When other nations' governments go off track, their people do something about it. In Tunisia and Egypt people have nonviolently claimed power in a way that has inspired Americans in Wisconsin and other states, as well as the people of Spain and the rest of the world.
Washington, D.C., is the weakest point in our democracy, without which state-level reform cannot succeed. Most Americans want our wars ended, our corporations and billionaires taxed, and our rights expanded rather than curtailed. We want our money invested in jobs and green energy, not a global military that can't stop itself. Our government in Washington goes in the opposite direction, opposing popular will on these major issues, regardless of personality or party.
On October 6th, a Thursday, the Afghanistan War will complete its first decade as the United States goes into its 2012 austerity budget. Tahrir Square in Cairo Egypt translates as Liberation Square. We have in Washington, D.C., a square with the similar name: Freedom Plaza. This square is located between the Capitol and the White House along Pennsylvania Avenue, and built into its surface is a map of downtown Washington on which nonviolent resistance actions can be conveniently planned.
A coalition of organizations and prominent individuals has announced at http://october2011.org a plan to begin a people's occupation of Washington, D.C., on October 6th, to build it into something larger on the 7th, 8th, and 9th, and to not leave until we are satisfied. There is absolutely no reason that our government must be permitted to continue functioning on behalf of Wall Street and a war machine. In Afghanistan, the people protest our bombing of their homes. We sit inside our own homes complaining about our economy, our banks, our schools. Instead, we now have a chance to have a say, in solidarity with others around the world, with success just as likely — if just as shocking to those in power — as with past U.S. people's movements and the recent advances in Tunisia and Egypt.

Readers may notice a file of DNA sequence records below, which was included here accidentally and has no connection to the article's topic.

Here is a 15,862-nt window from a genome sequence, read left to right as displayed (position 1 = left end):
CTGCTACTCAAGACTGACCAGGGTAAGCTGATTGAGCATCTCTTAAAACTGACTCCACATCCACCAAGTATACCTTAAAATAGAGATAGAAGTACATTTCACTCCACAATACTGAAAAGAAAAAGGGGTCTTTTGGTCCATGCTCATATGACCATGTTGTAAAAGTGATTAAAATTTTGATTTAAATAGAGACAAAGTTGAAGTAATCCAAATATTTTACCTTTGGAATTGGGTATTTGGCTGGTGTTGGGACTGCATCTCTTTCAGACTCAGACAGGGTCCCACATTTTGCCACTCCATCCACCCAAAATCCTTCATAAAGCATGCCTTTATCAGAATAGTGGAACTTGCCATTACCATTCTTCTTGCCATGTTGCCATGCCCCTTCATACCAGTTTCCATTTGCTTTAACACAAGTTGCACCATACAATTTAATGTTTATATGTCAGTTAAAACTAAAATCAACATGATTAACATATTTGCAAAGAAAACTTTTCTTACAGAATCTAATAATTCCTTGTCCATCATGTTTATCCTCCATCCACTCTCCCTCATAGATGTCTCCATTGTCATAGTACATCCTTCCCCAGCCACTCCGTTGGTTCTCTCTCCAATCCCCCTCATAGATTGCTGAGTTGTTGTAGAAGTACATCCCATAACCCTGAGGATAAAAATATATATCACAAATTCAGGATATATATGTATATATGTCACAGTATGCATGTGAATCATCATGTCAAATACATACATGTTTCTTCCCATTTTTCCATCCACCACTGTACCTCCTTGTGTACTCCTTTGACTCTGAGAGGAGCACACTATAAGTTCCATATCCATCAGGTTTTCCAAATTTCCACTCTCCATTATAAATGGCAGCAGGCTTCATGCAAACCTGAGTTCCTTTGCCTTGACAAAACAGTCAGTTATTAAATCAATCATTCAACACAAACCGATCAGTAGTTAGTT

This will not be another rally and march on a Saturday, make home movies, pat ourselves on the back, and go home. We are coming to Washington to stay. Today's announcement is an open invitation for all kinds of organizations, national and local, to join in the early planning stages of this campaign. We need not agree on political ideology or party or much else. We need only agree that nonviolent resistance to a government that routinely ignores the will of its people is appropriate in our nation as well — even above all, given our nation's impact on the environment, global finances, and wars.
Over this past weekend Wikileaks revealed that the U.S. government had been quite upset with Britain's Prime Minister Gordon Brown for pulling troops out of Iraq, and had accused him of something even worse: of having pulled the troops out in order to please the British public and win an election. What, we might ask, would be wrong with the U.S. government occasionally doing what the U.S. public demands? When I'm in London later this week I will be pleased to let them know we're alive over here with exciting plans for October, and in fact to ask them to join in on October 6th — they have plenty of good squares over there too.
On the new website, which lists an impressive number of groups and individuals already committed, you can sign a pledge to be there on October 6th and to stay. But how can you be sure you want to make that commitment? How can you agree to travel great distances and make great sacrifices? Sure, to be part of history, to be able to tell your grandchildren you were there for the most famous event of the new century, you could do it. But how can you be sure that's what this will be? Well, nothing is strictly guaranteed, but you can sign up right here http://october2011.org/besure committing to be there and to do this only if at least 50,000 other people do the same. With that number of dedicated people, we will be able to kick start a process of nonviolent change the likes of which we haven't seen in this country in many years. Sign up there and we'll let you know how many others are with you.
Individuals can sign up and spread the word. You can also post on the website your reasons for being there. So can organizations. By doing so, you join a coalition and will be able to participate in the planning. This is a coalition that is just beginning to be formed. It is not a new organization. Existing organizations that promote the coalition website are in turn promoted by the coalition.
Get in touch to learn more: http://october2011.org/contact.